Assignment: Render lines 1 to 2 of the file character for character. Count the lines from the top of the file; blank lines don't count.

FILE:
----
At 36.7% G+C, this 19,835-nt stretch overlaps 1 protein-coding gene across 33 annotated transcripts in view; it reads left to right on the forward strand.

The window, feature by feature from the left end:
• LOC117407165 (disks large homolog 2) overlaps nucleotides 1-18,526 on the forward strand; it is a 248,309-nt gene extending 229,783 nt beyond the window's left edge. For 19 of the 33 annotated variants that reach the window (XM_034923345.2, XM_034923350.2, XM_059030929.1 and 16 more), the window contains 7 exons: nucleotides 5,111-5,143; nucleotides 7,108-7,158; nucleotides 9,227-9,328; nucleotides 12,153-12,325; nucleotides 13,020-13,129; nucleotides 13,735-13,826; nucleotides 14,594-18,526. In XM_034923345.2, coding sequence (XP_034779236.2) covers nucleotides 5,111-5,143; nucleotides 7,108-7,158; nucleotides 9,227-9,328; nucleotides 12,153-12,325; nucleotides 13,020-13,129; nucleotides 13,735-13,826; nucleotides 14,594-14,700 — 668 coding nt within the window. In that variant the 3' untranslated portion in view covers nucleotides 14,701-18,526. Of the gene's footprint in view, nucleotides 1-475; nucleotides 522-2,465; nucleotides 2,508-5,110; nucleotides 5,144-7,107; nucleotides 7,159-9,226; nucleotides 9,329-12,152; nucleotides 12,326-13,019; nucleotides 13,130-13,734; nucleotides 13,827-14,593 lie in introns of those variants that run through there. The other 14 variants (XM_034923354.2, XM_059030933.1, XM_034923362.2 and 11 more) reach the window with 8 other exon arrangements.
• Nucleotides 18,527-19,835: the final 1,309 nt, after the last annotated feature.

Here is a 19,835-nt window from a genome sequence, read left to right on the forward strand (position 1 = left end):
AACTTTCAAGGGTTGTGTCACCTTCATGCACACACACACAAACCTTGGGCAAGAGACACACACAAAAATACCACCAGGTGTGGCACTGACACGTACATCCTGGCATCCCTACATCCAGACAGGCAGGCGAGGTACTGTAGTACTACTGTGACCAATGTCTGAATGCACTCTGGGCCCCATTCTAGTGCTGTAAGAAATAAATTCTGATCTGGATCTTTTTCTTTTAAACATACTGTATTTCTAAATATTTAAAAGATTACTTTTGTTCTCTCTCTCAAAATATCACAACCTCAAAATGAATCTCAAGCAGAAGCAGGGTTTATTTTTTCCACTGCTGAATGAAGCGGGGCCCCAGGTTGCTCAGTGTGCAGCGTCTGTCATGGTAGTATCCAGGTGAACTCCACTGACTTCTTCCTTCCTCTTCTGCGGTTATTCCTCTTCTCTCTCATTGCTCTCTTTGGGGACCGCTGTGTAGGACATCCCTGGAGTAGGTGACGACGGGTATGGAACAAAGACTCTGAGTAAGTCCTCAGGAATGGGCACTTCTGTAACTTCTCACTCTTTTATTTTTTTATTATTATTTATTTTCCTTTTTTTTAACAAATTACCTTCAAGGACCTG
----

At 36.7% G+C, this 19,835-nt stretch overlaps 1 protein-coding gene across 33 annotated transcripts in view; it reads left to right on the forward strand.

The window, feature by feature from the left end: